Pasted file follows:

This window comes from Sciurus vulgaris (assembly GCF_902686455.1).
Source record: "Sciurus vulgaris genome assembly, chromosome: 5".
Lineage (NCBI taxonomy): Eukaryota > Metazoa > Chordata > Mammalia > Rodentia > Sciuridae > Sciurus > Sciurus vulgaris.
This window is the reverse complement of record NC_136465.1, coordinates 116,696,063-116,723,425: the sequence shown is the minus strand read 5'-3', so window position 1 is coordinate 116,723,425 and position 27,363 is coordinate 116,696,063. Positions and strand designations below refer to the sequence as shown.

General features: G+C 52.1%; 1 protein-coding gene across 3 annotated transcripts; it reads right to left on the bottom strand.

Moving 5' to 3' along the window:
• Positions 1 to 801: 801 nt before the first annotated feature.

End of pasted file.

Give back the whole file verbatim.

This window comes from Sciurus vulgaris (assembly GCF_902686455.1).
Source record: "Sciurus vulgaris genome assembly, chromosome: 5".
Lineage (NCBI taxonomy): Eukaryota > Metazoa > Chordata > Mammalia > Rodentia > Sciuridae > Sciurus > Sciurus vulgaris.
This window is the reverse complement of record NC_136465.1, coordinates 116,696,063-116,723,425: the sequence shown is the minus strand read 5'-3', so window position 1 is coordinate 116,723,425 and position 27,363 is coordinate 116,696,063. Positions and strand designations below refer to the sequence as shown.

General features: G+C 52.1%; 1 protein-coding gene across 3 annotated transcripts; it reads right to left on the bottom strand.

Moving 5' to 3' along the window:
• Positions 1 to 801: 801 nt before the first annotated feature.